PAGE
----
Allan Hobson will have none of it. "My challenge to the metaphor merchants," he says, rolling close in his office chair, "is, prove it! Show us scientifically! The whole point of science is to check belief. Rhetoric? I'm not interested. Literature? I'm not interested. Science is insurance against being fooled."

Hobson rolls around in his chair a lot, often aggressively, to emphasize a point or to ask a question. It is easy to imagine his delight nearly 30 years ago over that lecture title, "The Brain as Dream Machine," the title that tweaked establishment psychoanalysts and launched his career.

Hobson has graduated from a home lab to the neurophysiology department of Harvard Medical School, but in some sense he is still, at 60-plus, the boy who cut up snakes to challenge local wisdom. He spends his nights experimenting: he sometimes wears a "nightcap," a device made of a modified tennis headband with sensors for eye and body movement, to record his own REM sleep.

Then again, the man is not quite the boy. When he was around 40 he began keeping a dream log because, he says, he realized that he was going to die. Pressed on the subject of why a dream researcher, after nearly two decades of investigating dreams, finally starts recording his own, he has a variety of answers, ranging from "it's fun" to "it's an existential benefit." In 20-some years, he's recorded five or six thousand dreams in 102 volumes. And his published books are full of accounts of his own dreams.

Nonetheless, as a scientist he's not persuaded that he is recording messages from his unconscious. Hobson thinks that the science necessary to prove Hartmann and other psychoanalysts right is missing. In some cases, such as his "dream splicing" experiment, he believes the evidence flat-out contradicts their dream theories.

Dream splicing was an experiment designed by Hobson and Robert Stickgold, an assistant professor of psychiatry at Harvard Medical School, in which assistants took a variety of written dream reports, cut them up where the scenes shifted, and spliced them together at random. They left an equal number of dream reports whole. They then asked a panel of judges, all psychiatrists, to determine which dream reports had been spliced and which had been left whole.

His theory is that if dreams were truly individual, psychiatrists should be able to identify dreaming styles and thereby piece dream reports together accurately. The psychiatrists on the panel couldn't do it, and neither could Hobson. He concluded that dreams don't tell a coherent or useful story: that the metaphoric content dreamers find in their dreams, and the insight some dreamers gain upon waking, is false.

"Psychoanalysts' dream theory," says Hobson, "is the most fanciful, delicious, absurd theory that anyone's taken seriously for 100 years." And they've taken it seriously, Hobson believes, because it's so seductive. So comforting. How thrilling, after all, to believe that your subconscious creates while you sleep, that your subconscious heals psychic wounds, that something wiser than your conscious self is in charge.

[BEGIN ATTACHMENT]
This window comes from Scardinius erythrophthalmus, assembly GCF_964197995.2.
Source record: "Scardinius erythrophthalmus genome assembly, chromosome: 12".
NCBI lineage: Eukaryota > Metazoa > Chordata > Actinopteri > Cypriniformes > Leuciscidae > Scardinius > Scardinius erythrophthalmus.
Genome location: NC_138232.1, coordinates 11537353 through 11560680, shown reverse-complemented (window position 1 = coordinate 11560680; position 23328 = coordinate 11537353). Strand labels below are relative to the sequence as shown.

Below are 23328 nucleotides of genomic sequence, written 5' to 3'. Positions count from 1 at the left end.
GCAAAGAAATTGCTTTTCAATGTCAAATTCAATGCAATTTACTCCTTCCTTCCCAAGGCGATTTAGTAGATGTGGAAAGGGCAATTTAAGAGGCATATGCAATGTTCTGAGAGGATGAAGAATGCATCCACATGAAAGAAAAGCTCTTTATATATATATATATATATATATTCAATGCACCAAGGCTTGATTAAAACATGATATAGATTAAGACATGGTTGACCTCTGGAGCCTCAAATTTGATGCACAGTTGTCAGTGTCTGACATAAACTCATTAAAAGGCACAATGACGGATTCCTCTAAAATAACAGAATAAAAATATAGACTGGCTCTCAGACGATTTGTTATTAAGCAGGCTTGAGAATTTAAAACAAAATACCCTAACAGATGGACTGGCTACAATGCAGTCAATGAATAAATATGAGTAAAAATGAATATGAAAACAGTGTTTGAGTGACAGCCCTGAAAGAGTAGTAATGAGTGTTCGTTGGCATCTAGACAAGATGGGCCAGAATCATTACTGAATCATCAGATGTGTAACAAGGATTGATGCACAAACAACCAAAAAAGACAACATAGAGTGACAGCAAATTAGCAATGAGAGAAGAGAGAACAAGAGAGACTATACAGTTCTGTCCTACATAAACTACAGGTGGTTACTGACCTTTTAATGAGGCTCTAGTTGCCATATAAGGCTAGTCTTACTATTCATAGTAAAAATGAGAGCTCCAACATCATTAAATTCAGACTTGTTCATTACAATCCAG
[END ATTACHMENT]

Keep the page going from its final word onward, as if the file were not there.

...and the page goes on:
In place of Freud's theory and Hartmann's theory and all the other psychoanalysts' theories, Hobson offers his own: a purely physiological theory that he calls "activation-synthesis."

In its simplest form, activation-synthesis, originally formulated by Hobson and his colleague Robert McCarley, another psychiatry professor at Harvard, comes down to this: we dream because of two processes, one called activation and the other called synthesis.

In the "activation" phase, the brain stem -- the lower, more primitive part of the brain -- blocks most incoming sensory data (smell, touch, sound) and also blocks motor impulses (the impulse to run, for instance). This is why someone dreaming about monsters does not physically react by running away. A dreamer is effectively paralyzed.

The cycles of REM sleep are governed by the balance of three neurotransmitters: serotonin, norepinephrine, and acetylcholine. (Neurotransmitters are chemicals that communicate messages from nerve cell to nerve cell.) While the body sleeps, the brain stem's production of serotonin and norepinephrine decreases almost to the point of inactivity. This raises the level of acetylcholine, which induces REM sleep -- and excites the visual, emotional, and motor centers that may be responsible for flooding the sleeping brain with images. Certainly, Hobson believes, there is a correlation between increasing acetylcholine and dreaming, but he can't yet say definitively that the one causes the other.

"Synthesis" takes place in the cortex, the seat of thinking and the higher part of the brain. The brain responds to the incoming flood of images by knitting them together as best it can, turning the random bits of data into a story, or what we know as a "dream." The reason dreams seem coherent to the dreamer -- at least at the time -- is because serotonin and norepinephrine, the chemicals that shut down to trigger the dreaming process, are also the chemicals that govern judgment. In other words, Hobson and McCarley believe, the very mechanism that enables dreaming prohibits us -- at least while we are dreaming -- from realizing how arbitrary our dreams really are.

In some sense this sounds anti-humanist. The process is automatic, the content random. Still, Hobson sees dreaming as a possible agent of creativity. We are nightly visited with spectacular visions -- "literary productions," as he puts it -- which, if we are good editors, we can transform into something else: a dream log, maybe even art.